Error parsing XSLT file: \xslt\FacebookOpenGraph.xslt Graham Hurdle's blog: 21 September 2011 - "Sorry, I just didn't see you"
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Graham Hurdle's blog: 21 September 2011 - "Sorry, I just didn't see you"

Date: 21 September 2011

Graham Hurdle is managing director of E-Training World

We have all experienced a driver pulling out from a junction in front of us and have asked ourselves: "Why didn't he see me?"

Now a major insurer is calling for eye tests to be linked to driving licence renewal and made mandatory every 10 years.

Another report from the Department for Transport has said that 112,000 learner drivers failed their driving test last year due to "dangerous faults" and in some cases this saw individuals being involved in "near misses" - whatever that might mean! There were a further 260,000 failures recorded as poor observation at junctions and a further 200,000 as a result of poor observation in the use of mirrors.

The question has to be - is it poor eyesight, lack of observation skills, or both? Or could it be something else that is the problem?

This morning I completed a round trip of 18 miles (so nice to have a meeting so close to the office, normally they are 100 + miles away) and during that short journey I witnessed two elderly drivers go through red lights. You might immediately come to the conclusion that this was due to poor eyesight, but on both occasions the drivers stopped at the red lights and then drove through the lights. In both cases they must have seen the lights as they stopped, so it can't be poor eyesight or a lack of observation skills and as I quickly caught up with them (no I didn't jump the lights, the reason I found myself behind them again was they were driving at 20mph in a national speed limit), it wasn't due to impatience.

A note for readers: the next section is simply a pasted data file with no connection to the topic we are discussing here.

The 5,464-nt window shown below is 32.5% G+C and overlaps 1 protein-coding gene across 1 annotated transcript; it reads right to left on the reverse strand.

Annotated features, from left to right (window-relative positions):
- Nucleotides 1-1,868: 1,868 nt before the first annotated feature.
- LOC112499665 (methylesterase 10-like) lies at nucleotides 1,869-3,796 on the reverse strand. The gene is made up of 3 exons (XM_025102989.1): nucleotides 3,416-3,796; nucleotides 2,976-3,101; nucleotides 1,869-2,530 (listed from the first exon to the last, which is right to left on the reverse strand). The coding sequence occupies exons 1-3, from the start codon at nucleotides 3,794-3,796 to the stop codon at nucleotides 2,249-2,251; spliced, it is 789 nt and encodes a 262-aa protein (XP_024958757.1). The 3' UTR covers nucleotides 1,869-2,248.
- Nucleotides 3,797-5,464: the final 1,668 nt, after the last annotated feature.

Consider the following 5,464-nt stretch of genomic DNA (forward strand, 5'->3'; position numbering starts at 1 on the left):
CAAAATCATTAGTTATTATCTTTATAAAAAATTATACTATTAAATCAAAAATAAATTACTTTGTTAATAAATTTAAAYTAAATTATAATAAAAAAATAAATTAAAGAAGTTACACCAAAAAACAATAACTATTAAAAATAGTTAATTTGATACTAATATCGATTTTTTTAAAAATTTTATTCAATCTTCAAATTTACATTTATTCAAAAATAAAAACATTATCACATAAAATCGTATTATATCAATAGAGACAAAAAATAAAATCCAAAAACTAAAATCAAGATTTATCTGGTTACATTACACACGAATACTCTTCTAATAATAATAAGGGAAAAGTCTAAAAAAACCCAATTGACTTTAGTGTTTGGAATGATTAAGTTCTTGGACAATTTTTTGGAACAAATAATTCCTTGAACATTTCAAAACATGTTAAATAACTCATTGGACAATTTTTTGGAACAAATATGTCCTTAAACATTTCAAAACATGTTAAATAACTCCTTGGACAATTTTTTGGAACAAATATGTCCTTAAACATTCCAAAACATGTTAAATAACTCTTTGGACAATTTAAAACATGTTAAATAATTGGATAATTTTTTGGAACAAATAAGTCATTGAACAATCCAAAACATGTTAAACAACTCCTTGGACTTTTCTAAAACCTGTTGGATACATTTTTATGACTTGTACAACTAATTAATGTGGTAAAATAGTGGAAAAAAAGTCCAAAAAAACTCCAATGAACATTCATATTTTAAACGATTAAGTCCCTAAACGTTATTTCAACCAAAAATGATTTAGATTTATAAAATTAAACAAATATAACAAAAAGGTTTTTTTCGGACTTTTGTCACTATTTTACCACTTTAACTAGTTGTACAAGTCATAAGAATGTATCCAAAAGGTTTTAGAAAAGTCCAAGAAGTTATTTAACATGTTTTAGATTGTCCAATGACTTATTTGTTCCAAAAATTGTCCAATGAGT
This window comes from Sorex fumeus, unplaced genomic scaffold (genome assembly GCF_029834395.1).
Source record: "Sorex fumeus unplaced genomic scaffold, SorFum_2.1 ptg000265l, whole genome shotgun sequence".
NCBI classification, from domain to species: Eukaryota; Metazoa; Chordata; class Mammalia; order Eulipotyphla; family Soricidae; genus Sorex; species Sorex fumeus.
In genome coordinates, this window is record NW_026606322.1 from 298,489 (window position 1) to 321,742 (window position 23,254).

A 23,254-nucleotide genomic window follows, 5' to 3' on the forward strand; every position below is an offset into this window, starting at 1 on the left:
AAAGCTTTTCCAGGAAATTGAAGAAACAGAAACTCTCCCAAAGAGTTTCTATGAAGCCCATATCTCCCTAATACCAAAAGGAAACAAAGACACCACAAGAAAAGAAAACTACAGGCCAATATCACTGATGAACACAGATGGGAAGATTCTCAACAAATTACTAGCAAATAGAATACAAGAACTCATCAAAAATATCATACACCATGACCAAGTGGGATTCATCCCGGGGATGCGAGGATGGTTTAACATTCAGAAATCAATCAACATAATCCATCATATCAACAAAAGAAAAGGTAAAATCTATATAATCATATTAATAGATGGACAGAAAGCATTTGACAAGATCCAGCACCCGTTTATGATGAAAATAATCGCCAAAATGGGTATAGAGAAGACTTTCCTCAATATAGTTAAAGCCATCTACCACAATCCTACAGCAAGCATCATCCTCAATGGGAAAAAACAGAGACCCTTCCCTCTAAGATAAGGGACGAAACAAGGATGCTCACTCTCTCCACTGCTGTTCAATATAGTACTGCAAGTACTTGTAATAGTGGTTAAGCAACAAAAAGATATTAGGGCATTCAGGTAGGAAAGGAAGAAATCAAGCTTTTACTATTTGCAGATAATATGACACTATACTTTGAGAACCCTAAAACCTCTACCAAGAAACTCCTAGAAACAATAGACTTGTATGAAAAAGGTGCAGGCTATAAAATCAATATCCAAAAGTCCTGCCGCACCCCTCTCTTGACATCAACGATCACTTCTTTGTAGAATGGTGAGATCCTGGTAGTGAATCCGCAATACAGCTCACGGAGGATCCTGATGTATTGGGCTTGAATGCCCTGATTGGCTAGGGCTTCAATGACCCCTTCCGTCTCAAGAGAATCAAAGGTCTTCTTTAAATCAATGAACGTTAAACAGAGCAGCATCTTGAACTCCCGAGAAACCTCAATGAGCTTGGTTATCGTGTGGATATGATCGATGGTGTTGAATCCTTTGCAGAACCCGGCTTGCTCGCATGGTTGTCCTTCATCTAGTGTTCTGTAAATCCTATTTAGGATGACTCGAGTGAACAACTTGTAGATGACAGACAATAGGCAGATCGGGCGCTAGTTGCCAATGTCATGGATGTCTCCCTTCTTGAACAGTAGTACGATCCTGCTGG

So did the two simply have a poor attitude? I don't think so, as the rest of their driving didn't show any evidence of a poor attitude. Some might say driving at such slow speeds in a 60 mph limit shows a poor attitude, but both of these drivers appeared to be in their 70s - not your normal boy-racer type.

So far we have dismissed poor eyesight, observation skills and poor attitude as reasons why they jumped the lights. So why did they commit the offence? I believe they did see the lights so they were observant, but due to a lack of concentration they didn't register what they were seeing. If we are honest we can all recall times when we have seen the lights change or the car about to emerge from the junction ahead, but although we know we did see it, we didn't change our driving, simply carrying on at the same speed making no attempt to brake or change road position.

I believe the reason why so many drivers are failing their test is not due to poor observation, but because of the pressure of taking the test. This pressure means they are unable to concentrate fully on the driving task as they are constantly worrying about the examiner and the result.

Unfortunately it is not just during the driving test that we are unable to concentrate fully on driving. Business drivers are concentrating on a million other things other than driving when they are behind the wheel.

If the DSA want more learners to drive safely on test and businesses want safer drivers, then we need to address the root cause of the problem. Simply making drivers take an eyesight test every 10 years or getting Driving Instructors to teach observation skills on its own will not solve the problem.

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